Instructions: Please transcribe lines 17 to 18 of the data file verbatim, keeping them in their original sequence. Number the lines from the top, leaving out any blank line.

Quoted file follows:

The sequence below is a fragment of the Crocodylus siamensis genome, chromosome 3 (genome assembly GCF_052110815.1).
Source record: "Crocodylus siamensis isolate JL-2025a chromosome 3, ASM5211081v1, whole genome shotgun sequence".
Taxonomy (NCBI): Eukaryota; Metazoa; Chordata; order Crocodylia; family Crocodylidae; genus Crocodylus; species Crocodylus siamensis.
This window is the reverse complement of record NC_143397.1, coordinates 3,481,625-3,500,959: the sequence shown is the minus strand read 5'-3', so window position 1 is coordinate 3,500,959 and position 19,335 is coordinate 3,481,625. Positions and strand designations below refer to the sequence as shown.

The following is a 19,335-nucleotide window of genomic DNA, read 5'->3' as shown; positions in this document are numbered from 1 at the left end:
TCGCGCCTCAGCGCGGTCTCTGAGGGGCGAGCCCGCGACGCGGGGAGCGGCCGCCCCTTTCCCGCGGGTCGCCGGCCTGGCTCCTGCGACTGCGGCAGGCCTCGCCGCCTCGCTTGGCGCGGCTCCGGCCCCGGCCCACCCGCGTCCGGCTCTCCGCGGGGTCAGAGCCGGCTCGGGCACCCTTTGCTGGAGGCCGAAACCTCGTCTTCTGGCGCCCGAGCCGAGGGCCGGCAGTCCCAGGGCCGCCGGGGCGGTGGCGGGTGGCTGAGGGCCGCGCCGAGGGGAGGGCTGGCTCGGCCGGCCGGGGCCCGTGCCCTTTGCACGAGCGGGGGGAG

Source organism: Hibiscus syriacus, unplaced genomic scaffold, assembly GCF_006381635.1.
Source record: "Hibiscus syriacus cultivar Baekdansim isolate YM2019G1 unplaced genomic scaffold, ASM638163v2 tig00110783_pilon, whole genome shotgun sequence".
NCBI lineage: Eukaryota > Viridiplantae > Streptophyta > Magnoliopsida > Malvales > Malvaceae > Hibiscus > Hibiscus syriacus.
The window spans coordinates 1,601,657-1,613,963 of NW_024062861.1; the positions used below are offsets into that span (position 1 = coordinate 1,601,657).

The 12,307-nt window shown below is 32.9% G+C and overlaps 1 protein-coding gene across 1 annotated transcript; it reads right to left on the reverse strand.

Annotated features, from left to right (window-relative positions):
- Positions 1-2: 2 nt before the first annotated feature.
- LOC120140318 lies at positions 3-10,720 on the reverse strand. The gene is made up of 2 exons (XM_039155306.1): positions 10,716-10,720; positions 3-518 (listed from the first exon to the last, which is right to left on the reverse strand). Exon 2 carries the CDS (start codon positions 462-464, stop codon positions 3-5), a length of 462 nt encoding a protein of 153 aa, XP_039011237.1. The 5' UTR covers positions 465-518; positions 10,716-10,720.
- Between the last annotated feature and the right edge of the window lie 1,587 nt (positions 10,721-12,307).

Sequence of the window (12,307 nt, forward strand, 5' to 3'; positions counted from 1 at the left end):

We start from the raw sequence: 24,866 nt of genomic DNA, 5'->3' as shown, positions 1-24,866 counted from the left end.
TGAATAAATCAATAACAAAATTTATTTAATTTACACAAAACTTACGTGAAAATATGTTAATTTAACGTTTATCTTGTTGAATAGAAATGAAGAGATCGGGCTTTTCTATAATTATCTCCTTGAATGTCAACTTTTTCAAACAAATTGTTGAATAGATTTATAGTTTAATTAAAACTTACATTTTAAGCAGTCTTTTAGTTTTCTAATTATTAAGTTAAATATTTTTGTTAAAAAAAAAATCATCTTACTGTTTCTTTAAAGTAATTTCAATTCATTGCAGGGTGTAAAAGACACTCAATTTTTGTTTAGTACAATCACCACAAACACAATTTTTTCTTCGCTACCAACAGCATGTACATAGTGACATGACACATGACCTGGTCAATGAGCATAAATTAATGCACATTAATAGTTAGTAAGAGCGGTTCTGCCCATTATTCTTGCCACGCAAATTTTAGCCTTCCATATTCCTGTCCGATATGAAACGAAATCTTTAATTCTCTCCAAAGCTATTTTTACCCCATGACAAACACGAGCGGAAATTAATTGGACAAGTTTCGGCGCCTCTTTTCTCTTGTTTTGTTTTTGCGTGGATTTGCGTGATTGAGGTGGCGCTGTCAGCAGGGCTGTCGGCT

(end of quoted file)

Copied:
We start from the raw sequence: 24,866 nt of genomic DNA, 5'->3' as shown, positions 1-24,866 counted from the left end.
TGAATAAATCAATAACAAAATTTATTTAATTTACACAAAACTTACGTGAAAATATGTTAATTTAACGTTTATCTTGTTGAATAGAAATGAAGAGATCGGGCTTTTCTATAATTATCTCCTTGAATGTCAACTTTTTCAAACAAATTGTTGAATAGATTTATAGTTTAATTAAAACTTACATTTTAAGCAGTCTTTTAGTTTTCTAATTATTAAGTTAAATATTTTTGTTAAAAAAAAAATCATCTTACTGTTTCTTTAAAGTAATTTCAATTCATTGCAGGGTGTAAAAGACACTCAATTTTTGTTTAGTACAATCACCACAAACACAATTTTTTCTTCGCTACCAACAGCATGTACATAGTGACATGACACATGACCTGGTCAATGAGCATAAATTAATGCACATTAATAGTTAGTAAGAGCGGTTCTGCCCATTATTCTTGCCACGCAAATTTTAGCCTTCCATATTCCTGTCCGATATGAAACGAAATCTTTAATTCTCTCCAAAGCTATTTTTACCCCATGACAAACACGAGCGGAAATTAATTGGACAAGTTTCGGCGCCTCTTTTCTCTTGTTTTGTTTTTGCGTGGATTTGCGTGATTGAGGTGGCGCTGTCAGCAGGGCTGTCGGCT